History This historical timeline represents a snapshot of the history of Aboriginal and Torres Strait Islander (atsi) people, showing the impact of European settlement. 40 000 years ago



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History


This historical timeline represents a snapshot of the history of Aboriginal and Torres Strait Islander (ATSI) people, showing the impact of European settlement.


40 000 years ago


Aboriginal people have lived in Australia for more than 1200 human generations, compared with eight generations since European settlement. Lake Mungo in New South Wales is a site that is well known for human fossils and artefacts that record Aboriginal occupation of the area from about 40 000 years ago. Concentrations of animal bones are evidence of hunting and fishing. Flake tools and sandstone grinders show that these people made tools to help with their hunting and gathering lifestyle.

Reference


Government of South Australia 2006, Atlas of South Australia, viewed 20 March 2006, .

30 000 years ago


A number of sites in the south-western region of Australia show evidence of hunter-gatherer people occupying the forests. Caves such as Devil’s Lair have sandy floors that show layers of remains and artefacts, including hearths and stone tools.

Reference


Government of South Australia 2006, Atlas of South Australia, viewed 20 March 2006, .

12 000 years ago


Excavations at Wyrie Swamp in south-eastern South Australia have revealed tools used by the local Aboriginal people, including boomerangs, spears, throwing sticks, stone knives and scrapers. The wood used to make these tools is the coastal sheoak and is so well preserved that the marks made by stone tools in their manufacture are still visible.

Reference


Australia, Department of the Environment and Heritage, Australian National Botanic Gardens 2003, Aboriginal trail, viewed 20 March 2006, .

3000 years ago


Dugout canoes were being used in coastal areas. Evidence of this has been found along the northern coast of Australia.

Reference


Australia, National Oceans Office 2003, Saltwater country Aboriginal and Torres Strait Islander interest in ocean policy development and implementation, viewed 20 March 2006, .



1606


Luis Vaez de Torres, a Portuguese seaman, was the first European to sail and name the strait separating Papua New Guinea from Australia.

In June 1606, Torres set sail, intending to follow a northerly route around Papua New Guinea. He went south instead, through the waters that now bear his name, discovering that Papua New Guinea was separated from the mainland of Australia. Scottish geographer Alexander Dalrymple read Torres’s account in 1769, more than 150 years after the Portuguese sailor had sailed the strait, and named the waters after him.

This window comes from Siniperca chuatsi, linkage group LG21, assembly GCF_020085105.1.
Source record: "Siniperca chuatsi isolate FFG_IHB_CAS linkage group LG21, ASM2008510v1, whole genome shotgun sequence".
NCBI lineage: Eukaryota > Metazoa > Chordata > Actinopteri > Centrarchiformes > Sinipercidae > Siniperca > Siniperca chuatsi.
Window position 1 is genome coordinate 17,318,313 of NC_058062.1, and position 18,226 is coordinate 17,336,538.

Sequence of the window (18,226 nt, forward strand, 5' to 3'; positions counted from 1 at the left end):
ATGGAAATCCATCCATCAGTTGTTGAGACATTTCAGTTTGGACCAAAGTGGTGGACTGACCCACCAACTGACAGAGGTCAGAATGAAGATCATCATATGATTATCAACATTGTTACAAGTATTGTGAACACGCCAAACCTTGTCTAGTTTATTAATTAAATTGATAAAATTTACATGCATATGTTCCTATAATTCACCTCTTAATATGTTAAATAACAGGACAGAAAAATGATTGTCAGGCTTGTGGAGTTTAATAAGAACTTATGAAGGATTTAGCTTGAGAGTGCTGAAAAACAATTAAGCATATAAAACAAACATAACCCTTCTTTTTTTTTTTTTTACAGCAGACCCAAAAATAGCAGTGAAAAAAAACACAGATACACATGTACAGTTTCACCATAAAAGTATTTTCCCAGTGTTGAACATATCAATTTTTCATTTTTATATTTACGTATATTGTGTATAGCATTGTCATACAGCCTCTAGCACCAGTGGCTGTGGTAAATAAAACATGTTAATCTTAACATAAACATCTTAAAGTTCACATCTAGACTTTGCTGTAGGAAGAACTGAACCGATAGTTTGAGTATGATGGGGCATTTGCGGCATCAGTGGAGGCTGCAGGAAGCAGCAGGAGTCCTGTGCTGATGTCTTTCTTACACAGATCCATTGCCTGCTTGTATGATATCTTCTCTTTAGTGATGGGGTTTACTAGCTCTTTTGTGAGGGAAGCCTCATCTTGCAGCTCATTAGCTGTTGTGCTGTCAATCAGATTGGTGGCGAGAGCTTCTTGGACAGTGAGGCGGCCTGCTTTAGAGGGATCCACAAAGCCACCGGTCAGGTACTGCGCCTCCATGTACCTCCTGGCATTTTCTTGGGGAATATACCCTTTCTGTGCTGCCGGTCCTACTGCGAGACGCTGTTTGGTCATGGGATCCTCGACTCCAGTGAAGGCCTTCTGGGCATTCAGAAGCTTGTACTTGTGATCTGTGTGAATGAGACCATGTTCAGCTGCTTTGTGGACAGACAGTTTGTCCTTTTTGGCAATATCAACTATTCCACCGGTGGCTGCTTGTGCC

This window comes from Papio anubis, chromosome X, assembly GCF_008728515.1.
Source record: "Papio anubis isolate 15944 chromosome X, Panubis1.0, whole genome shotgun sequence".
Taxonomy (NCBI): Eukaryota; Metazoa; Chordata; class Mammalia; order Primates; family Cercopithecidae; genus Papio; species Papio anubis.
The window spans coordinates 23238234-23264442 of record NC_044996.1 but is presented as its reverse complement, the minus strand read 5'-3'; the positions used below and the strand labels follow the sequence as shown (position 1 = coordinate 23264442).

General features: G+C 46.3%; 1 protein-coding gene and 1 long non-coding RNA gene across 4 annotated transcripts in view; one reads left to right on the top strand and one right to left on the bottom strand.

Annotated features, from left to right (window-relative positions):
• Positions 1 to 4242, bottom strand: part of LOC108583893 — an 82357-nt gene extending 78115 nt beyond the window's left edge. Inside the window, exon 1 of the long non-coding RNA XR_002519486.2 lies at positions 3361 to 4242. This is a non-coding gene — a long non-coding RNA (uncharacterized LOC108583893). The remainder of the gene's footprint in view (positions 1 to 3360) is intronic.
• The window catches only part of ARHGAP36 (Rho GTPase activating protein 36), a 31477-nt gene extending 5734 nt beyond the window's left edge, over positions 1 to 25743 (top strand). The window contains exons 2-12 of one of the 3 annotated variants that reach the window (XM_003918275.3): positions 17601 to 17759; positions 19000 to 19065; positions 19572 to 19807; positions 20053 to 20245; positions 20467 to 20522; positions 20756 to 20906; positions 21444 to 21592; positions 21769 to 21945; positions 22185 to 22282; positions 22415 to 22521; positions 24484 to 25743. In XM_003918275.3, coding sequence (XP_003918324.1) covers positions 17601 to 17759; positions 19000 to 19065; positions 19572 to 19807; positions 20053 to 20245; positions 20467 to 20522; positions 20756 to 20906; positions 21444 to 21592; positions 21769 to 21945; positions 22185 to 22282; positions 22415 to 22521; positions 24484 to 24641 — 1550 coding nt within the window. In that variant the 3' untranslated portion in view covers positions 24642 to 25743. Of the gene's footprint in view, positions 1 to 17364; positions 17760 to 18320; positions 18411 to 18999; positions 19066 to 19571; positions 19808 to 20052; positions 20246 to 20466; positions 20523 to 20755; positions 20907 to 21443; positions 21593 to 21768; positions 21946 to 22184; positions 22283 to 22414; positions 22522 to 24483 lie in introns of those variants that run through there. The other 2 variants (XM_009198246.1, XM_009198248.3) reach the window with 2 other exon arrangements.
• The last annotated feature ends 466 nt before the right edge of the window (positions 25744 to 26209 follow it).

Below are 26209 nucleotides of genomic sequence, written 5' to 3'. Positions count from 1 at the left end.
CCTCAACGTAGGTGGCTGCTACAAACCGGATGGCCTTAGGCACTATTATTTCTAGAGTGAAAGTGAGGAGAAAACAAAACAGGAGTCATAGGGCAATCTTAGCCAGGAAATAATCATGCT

Reference


Naming Australia Incorporated 2006, Luis Vaez de Torres, viewed 20 March 2006, .

1642 – 1644


Abel Tasman was commissioned by Anthony van Diemen, Governor-General of the Dutch East Indies, to explore the south seas. He named the island that we now know as Tasmania, Van Diemen’s Land. In a second voyage in 1644, he sailed the north coast of Australia from Cape York to North West Cape, completing a circumnavigation of Australia, known at that time as New Holland.

Reference


Project Gutenberg of Australia 2005, Abel Janszoon Tasman (c. 1603-1659), viewed 20 March, 2006, .

1688


William Dampier landed on the north-west coast of Australia. Australia was still known as New Holland and Dampier was the first English explorer to suggest that the British should further explore the land of New Holland.

Reference


New South Wales Country Areas Program 2006, Who was first?, viewed 20 March 2006, .

1770


Captain James Cook sailed up the eastern coast of Australia, mapping from Point Hicks to the tip of Cape York. On August 20 1770, standing on the highest point of Possession Island in the Torres Strait, he took possession of the whole Eastern Coast for Britain, under the doctrine of ‘terra nullius’, meaning ‘empty land’ or ‘no man’s land’. This act was probably meant to warn off the French and the Dutch, but it signalled the dispossession of the Aboriginal people, the British acting as if Australia was uninhabited.

Reference





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